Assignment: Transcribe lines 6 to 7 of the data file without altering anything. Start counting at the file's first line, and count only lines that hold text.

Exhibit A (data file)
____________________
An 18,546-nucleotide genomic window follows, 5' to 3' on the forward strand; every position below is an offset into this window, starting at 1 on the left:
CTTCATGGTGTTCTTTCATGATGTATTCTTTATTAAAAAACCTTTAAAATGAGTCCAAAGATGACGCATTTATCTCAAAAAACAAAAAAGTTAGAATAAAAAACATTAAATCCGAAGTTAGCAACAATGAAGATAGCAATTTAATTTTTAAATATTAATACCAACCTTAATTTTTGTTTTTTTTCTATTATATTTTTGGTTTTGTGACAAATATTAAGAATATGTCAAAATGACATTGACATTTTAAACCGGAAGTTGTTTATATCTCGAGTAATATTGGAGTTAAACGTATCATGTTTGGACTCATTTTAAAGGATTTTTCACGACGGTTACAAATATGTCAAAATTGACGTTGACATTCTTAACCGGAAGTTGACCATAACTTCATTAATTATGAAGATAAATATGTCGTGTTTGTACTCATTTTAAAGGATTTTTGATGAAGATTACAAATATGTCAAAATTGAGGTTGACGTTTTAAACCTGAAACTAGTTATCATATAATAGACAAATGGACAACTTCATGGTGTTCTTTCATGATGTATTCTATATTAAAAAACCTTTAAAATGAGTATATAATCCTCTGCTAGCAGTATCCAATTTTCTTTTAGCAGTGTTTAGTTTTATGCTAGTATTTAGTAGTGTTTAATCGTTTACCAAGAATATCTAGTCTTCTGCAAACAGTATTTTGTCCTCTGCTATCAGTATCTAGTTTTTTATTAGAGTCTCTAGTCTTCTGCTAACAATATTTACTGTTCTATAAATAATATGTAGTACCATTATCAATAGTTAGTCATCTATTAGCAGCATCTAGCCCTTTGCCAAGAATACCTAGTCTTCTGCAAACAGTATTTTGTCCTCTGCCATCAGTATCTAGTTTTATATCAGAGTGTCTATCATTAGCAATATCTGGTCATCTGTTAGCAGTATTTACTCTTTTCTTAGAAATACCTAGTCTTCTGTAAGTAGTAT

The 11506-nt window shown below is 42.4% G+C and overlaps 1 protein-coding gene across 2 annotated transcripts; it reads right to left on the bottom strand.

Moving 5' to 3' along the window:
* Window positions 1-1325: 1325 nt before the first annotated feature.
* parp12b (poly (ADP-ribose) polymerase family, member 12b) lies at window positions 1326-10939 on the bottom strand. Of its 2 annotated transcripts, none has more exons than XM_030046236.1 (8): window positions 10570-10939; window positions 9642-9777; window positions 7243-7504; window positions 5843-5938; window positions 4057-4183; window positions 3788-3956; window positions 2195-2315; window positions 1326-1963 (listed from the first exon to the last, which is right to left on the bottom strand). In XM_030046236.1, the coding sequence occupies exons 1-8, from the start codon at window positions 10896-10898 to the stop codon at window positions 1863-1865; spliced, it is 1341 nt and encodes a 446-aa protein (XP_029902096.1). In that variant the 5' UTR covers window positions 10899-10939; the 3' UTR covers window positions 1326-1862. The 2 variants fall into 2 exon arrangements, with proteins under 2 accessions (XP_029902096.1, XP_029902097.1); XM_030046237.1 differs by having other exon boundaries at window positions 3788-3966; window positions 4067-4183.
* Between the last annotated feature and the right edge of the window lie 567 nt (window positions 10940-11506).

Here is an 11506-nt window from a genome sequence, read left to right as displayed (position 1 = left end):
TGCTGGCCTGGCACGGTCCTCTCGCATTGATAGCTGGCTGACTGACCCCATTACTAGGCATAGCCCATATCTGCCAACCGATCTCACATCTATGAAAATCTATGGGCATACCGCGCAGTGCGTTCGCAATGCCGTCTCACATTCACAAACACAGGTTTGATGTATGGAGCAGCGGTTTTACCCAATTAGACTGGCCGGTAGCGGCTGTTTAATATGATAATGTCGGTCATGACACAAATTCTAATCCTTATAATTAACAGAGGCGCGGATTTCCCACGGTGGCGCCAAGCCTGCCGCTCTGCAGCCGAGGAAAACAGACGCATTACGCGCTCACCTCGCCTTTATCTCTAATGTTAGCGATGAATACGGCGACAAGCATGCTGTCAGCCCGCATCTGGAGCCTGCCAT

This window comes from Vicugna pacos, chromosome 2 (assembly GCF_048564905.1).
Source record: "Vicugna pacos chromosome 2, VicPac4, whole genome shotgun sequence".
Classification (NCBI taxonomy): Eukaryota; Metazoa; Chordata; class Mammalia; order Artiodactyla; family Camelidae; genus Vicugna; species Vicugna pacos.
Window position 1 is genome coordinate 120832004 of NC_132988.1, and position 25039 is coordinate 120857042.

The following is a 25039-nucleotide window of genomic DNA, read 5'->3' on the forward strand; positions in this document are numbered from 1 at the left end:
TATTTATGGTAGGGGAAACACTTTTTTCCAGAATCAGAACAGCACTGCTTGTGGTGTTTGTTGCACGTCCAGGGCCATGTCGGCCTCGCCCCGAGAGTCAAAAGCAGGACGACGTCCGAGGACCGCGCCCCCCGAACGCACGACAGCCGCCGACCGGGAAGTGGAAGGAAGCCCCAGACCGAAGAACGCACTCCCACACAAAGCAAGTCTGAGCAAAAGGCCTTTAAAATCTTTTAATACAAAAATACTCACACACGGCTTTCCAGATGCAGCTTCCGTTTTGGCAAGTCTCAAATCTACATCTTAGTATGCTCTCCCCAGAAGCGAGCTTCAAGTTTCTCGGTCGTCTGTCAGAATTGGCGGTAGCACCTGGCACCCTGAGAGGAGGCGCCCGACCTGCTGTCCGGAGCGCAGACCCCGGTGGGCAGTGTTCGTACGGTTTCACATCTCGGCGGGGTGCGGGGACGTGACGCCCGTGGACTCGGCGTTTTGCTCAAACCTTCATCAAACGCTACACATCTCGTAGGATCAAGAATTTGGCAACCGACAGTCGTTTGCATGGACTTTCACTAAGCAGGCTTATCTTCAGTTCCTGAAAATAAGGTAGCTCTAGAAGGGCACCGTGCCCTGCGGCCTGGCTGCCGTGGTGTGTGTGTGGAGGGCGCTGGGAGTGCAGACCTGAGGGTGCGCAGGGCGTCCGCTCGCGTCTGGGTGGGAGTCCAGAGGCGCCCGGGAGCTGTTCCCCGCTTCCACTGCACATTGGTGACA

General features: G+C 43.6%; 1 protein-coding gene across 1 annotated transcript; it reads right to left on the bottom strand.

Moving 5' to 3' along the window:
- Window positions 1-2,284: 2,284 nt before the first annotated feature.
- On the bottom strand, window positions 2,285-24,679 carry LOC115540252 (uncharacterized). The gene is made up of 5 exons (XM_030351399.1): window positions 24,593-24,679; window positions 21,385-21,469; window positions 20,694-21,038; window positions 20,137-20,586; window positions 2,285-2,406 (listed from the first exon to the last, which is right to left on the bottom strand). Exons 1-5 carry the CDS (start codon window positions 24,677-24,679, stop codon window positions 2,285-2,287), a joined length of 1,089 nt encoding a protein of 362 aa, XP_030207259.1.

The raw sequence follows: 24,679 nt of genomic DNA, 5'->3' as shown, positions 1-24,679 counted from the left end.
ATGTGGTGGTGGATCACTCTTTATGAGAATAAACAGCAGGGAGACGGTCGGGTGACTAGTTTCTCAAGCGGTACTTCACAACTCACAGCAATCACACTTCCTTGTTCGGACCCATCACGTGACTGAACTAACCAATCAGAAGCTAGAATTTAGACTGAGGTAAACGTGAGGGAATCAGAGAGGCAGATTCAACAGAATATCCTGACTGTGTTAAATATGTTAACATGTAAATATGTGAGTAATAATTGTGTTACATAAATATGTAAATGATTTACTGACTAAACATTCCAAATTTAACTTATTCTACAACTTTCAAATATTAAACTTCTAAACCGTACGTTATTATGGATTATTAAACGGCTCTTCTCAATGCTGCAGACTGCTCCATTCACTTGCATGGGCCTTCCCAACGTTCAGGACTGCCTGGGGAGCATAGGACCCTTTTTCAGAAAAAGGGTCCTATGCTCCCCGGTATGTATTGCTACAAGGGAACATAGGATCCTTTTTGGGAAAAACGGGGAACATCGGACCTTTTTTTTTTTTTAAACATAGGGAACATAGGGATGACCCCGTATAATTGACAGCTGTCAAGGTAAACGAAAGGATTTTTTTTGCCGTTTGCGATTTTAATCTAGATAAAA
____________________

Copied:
* parp12b (poly (ADP-ribose) polymerase family, member 12b) lies at window positions 1326-10939 on the bottom strand. Of its 2 annotated transcripts, none has more exons than XM_030046236.1 (8): window positions 10570-10939; window positions 9642-9777; window positions 7243-7504; window positions 5843-5938; window positions 4057-4183; window positions 3788-3956; window positions 2195-2315; window positions 1326-1963 (listed from the first exon to the last, which is right to left on the bottom strand). In XM_030046236.1, the coding sequence occupies exons 1-8, from the start codon at window positions 10896-10898 to the stop codon at window positions 1863-1865; spliced, it is 1341 nt and encodes a 446-aa protein (XP_029902096.1). In that variant the 5' UTR covers window positions 10899-10939; the 3' UTR covers window positions 1326-1862. The 2 variants fall into 2 exon arrangements, with proteins under 2 accessions (XP_029902096.1, XP_029902097.1); XM_030046237.1 differs by having other exon boundaries at window positions 3788-3966; window positions 4067-4183.
* Between the last annotated feature and the right edge of the window lie 567 nt (window positions 10940-11506).